With cellulosic ethanol production on its way to becoming a reality, the effects of stover removal on the landscape have not been fully examined and efficient agricultural management practices for biofuel production systems have not been developed. The current UW recommendations (e.g., UWEX A2809) do not recommend changes to nutrient management plans based on biomass removal (i.e., when corn is grown for silage). Data sets which evaluate the short- or long-term effects of biomass removal on optimum N fertilization rates for continuous corn in Wisconsin do not exist. Long-term field research (30+ years) in Wisconsin has shown that continuous corn rotations maintain and often increase corn yields and NUE over time when N is fertilized at UW recommended rates (Bundy et al., 2011); SOC and soil N supplying capability also have been shown to increase. These results indicate that with proper N fertilization and stover additions to the soil, the capacity of the soil to supply N for crop production can be maintained. An increase in biomass removal may jeopardize the sustainability of these agricultural systems. Future research in this area should focus how stover removal affects optimum N fertilization rates. However, the quantity of studies which evaluate the value of crop residue related to N fertilization rates are lacking.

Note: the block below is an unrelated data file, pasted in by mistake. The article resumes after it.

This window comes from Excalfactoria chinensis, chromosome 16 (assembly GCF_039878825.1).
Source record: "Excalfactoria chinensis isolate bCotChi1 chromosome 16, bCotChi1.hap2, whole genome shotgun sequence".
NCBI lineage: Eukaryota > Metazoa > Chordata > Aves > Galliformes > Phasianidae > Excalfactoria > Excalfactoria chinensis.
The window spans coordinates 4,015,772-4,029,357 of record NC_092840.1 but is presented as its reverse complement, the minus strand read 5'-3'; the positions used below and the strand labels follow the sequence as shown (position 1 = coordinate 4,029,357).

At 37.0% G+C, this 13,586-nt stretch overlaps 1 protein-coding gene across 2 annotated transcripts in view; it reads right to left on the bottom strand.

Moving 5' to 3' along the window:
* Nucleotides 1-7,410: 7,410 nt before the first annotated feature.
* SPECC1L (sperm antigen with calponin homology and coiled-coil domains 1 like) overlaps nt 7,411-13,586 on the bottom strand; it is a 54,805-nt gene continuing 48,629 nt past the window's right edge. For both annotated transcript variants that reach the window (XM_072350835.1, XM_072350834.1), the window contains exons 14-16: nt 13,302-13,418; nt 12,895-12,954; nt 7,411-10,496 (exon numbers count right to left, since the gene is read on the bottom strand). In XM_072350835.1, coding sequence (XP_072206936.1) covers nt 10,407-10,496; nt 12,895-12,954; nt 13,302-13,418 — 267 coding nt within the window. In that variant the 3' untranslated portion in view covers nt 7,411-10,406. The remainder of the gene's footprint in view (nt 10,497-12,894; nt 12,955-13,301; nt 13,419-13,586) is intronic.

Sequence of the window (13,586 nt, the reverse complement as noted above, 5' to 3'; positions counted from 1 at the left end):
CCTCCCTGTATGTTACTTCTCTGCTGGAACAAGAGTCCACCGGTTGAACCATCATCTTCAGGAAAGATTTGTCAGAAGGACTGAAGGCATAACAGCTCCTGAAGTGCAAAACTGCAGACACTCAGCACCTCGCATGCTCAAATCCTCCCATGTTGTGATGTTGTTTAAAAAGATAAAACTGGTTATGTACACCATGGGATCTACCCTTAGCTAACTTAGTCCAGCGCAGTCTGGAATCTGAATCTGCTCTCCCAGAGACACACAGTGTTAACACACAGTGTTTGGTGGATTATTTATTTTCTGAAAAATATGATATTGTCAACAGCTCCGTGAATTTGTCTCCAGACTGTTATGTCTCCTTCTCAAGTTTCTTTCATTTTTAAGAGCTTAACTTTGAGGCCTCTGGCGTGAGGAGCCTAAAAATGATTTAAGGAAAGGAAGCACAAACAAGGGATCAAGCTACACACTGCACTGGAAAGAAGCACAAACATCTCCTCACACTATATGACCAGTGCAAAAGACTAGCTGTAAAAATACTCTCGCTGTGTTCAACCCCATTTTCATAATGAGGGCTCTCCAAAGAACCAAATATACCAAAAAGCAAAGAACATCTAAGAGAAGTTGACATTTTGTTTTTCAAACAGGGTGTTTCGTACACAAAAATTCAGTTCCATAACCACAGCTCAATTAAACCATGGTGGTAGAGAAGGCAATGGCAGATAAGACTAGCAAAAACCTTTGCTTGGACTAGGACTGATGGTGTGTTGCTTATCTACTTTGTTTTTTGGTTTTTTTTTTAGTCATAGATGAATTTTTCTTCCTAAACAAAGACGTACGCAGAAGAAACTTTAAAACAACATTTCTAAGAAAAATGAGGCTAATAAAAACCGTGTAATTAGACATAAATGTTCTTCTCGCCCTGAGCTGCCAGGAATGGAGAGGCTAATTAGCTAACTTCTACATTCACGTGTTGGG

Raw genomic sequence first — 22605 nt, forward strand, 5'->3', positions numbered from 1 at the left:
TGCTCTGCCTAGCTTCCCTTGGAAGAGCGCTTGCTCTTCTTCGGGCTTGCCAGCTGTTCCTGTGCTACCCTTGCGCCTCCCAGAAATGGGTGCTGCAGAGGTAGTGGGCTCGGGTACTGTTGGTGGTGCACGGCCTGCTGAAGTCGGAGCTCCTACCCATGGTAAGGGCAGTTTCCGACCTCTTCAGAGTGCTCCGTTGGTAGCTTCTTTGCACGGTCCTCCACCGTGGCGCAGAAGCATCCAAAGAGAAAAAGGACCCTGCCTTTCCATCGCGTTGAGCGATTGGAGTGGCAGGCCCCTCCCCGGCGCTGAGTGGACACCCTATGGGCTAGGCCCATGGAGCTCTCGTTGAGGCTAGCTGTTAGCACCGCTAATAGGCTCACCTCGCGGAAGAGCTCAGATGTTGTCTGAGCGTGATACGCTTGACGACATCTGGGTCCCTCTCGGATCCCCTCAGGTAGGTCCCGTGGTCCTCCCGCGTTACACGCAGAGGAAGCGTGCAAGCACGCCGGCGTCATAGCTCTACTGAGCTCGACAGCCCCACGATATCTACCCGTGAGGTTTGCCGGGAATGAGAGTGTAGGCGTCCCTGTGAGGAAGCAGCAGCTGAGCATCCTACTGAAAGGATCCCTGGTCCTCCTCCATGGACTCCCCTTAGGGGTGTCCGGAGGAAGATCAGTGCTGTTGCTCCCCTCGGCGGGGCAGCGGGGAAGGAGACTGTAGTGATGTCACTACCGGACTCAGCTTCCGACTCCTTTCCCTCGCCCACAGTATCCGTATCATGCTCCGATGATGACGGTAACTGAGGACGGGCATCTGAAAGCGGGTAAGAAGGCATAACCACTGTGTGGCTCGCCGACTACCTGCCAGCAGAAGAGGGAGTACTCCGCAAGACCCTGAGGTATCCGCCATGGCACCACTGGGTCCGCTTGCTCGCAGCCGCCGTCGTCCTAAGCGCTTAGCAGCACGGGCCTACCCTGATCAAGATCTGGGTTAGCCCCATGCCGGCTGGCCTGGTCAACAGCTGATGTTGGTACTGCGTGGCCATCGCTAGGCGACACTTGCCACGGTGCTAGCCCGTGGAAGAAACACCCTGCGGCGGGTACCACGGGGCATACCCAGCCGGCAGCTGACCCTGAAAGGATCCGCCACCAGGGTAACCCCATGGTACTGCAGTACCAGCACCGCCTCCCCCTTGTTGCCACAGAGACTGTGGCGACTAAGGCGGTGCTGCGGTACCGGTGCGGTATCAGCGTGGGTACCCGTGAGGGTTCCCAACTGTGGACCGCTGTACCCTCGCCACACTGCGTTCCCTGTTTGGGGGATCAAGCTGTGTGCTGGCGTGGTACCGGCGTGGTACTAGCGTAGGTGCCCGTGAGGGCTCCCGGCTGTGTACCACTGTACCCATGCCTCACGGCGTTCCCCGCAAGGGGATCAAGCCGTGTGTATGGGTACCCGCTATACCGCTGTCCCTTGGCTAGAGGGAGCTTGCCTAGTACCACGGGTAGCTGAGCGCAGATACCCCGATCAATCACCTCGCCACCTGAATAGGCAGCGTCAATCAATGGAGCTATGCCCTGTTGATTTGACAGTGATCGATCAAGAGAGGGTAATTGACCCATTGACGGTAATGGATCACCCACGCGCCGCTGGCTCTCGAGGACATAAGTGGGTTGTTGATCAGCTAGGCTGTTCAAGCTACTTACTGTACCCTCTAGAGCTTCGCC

Soil Science Extension
University of Wisconsin Madison